Friday, December 29, 2023

Lights Out 2023: Signs We Lost This Year

It's that time again, time to shake the dust of this old blog and tally up another year's worth of New York's neon losses.  This year's death toll is a bit higher than that of previous years, sadly, perhaps a measure of what seems to be an intensified development frenzy that has come to grip the city in the wake of the pandemic slowdown. As with previous editions of this post, the list below includes some signs that may have disappeared prior to 2023 but whose loss only came to light (if that's the right word) this year. 

Garry Jewelers, 474 Fifth Av., Park Slope, Brooklyn (c. 1961)

This perfectly-preserved sign and storefront sat more or less abandoned for a decade since the mom-n-pop jewelry store within finally fizzled out sometime around 2010. As hopes dimmed that the place might somehow spring back to life, admirers remained optimistic that a new tenant might come along and seize on the unique retro charm of Garry’s jewel of an intact midcentury commercial facade, one of the best surviving specimens of its type anywhere in the five boroughs.  Alas, Brooklyn correspondent Wayne Heller passed by in February 2023 only to find the place fully gutted and its postcard-perfect storefront completely replaced in anticipation of a new tenant that had yet to appear. 

Neil’s Coffee Shop, 961 Lexington Ave., Upper East Side, Manhattan (c. 1966)

If a place like Neil's Coffee Shop was ever going to disappear, surely it would have done so a long time ago: anything that had survived this long must be here to stay... or so many of us naively hoped.  For all its longevity (it had reportedly opened in 1940) Neil's proved no more enshrined than the most disposable parts of the city's ephemeral landscape when the grim reaper came calling early in 2023. Eater reported that the restaurant owed as much as $1 million in unpaid rent, and the venerable diner met its ignominious end at the hand of city marshals this past April. Its sign was carted off to parts unknown not long thereafter.  The storefront remains vacant at press time. 

Alleva Dairy, 188 Grand Street, Little Italy, Manhattan (1953)

One of the year's more painful losses came this past March when Little Italy's stalwart Alleva Dairy called it quits after a 130-year run, citing an inability to keep up with the rent. The Times reported that the landlord offered to forgive more than $600,000 in unpaid bills if the owners packed up and left quietly.  Alleva did just that, taking its vertical neon blade sign (installed in 1953) along with it. The management announced that the age-old cheese shop would reopen at a new location in Lyndhurst, New Jersey (a move similar to that of Brooklyn's Queen Marie Italian Restaurant, which decamped to Bernardsville previously), but this seems not to have come to pass as of year's end.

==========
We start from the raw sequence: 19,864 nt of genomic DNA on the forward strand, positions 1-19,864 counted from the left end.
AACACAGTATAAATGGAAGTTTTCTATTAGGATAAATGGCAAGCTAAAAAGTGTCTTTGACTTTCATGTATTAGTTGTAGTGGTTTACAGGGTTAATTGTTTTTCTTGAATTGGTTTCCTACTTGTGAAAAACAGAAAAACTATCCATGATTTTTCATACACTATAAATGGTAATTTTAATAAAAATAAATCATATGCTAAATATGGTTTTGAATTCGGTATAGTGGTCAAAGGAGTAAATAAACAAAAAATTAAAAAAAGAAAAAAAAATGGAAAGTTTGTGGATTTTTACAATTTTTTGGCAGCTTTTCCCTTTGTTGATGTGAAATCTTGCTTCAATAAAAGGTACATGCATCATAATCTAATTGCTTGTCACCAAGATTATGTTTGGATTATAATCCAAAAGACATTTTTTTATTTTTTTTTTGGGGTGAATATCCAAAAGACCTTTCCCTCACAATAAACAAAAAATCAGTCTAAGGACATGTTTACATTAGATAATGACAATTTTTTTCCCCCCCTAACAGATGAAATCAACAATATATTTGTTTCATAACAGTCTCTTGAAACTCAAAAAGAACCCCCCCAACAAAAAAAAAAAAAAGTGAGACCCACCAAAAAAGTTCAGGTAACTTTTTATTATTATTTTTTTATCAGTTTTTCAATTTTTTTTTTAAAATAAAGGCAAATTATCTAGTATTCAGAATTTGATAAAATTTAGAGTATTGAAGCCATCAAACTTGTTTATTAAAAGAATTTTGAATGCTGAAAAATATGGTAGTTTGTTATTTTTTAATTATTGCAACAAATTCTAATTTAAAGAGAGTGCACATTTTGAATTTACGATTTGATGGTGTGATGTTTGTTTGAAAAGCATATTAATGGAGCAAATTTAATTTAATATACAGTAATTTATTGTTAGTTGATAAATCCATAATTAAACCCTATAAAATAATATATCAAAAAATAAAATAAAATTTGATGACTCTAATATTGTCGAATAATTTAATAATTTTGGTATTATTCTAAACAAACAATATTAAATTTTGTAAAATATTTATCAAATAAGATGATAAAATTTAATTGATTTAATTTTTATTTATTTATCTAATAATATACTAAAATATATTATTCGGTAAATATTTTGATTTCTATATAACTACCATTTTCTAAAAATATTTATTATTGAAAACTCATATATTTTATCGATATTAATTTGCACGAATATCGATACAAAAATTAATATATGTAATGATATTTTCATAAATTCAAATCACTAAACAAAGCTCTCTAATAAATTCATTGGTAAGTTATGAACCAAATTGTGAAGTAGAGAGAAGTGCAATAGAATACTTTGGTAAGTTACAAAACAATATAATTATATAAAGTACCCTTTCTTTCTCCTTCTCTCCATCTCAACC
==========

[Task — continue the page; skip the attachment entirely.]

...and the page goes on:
Jack’s Toy Center, 909 Kings Highway, Midwood, Brooklyn (c. 1955)

Having outlived the business it advertised by decades (Jack's had already vanished by the 1980s, per the city's tax photo archive), it seemed the winds of attrition might just have forgotten about this relic sign on King's Highway in Midwood, Brooklyn. No such luck: the sign is now listed on eBay and can be yours for the princely sum of $3,000, if you can coax it down from the second floor perch where it's kept a watchful eye on generations of Brooklynites passing below. 

Old Homestead Steakhouse, 56 9th Ave., Chelsea, Manhattan (c. 1945)

Reportedly founded in 1868 as the Tidewater Trading Post, the Old Homestead bills itself as the "oldest continuously operating steak house in the US," and until last year it had one of the oldest signs in New York to back up the claim. The restaurant survives, but its fantastic luminous beacon - installed c. 1945 in place of an earlier neon sign - has been stripped of its neon and slathered in uninspiring LED sign faces, its owners apparently tired of paying to keep the old contraption alight. 

Pioneer Supermarket, 289 Columbus Ave., Upper West Side, Manhattan (c. 1960)

With its big bold italic letters blasting their neon glow out across Columbus Ave., the Pioneer's unmistakable sign was a favorite landmark among admirers of New York's vanishing midcentury storefronts.  The ancient supermarket is with us still, but its uniquely lovely neon is no more.  The West Side Rag reported on the sign's disappearance back in March.  At the time, the Pioneer's management reassured concerned neighbors that the sign was merely out for repairs, but those proved empty promises when a plastic-faced, LED simulacrum appeared in place of its great neon predecessor a few weeks later. 

Kessler’s Liquors, 23 E 28th St., Midtown, Manhattan (1959)

Kessler's landmark LIQUORS sign was a New York classic, with its generic copy rendered in workaday pre-Helvetica letterforms traced in stainless steel channel letters mounted to a stainless steel raceway, this was among the last of hundreds of signs like it that once could be found all over town. Forced to move to a smaller storefront down the block a few years back, the old wine shop took its sign with it, moving its bold neon letters inside over the checkout counter. Sadly Kessler's reboot was not to last: the shop and sign have now vanished, leaving nary a trace behind.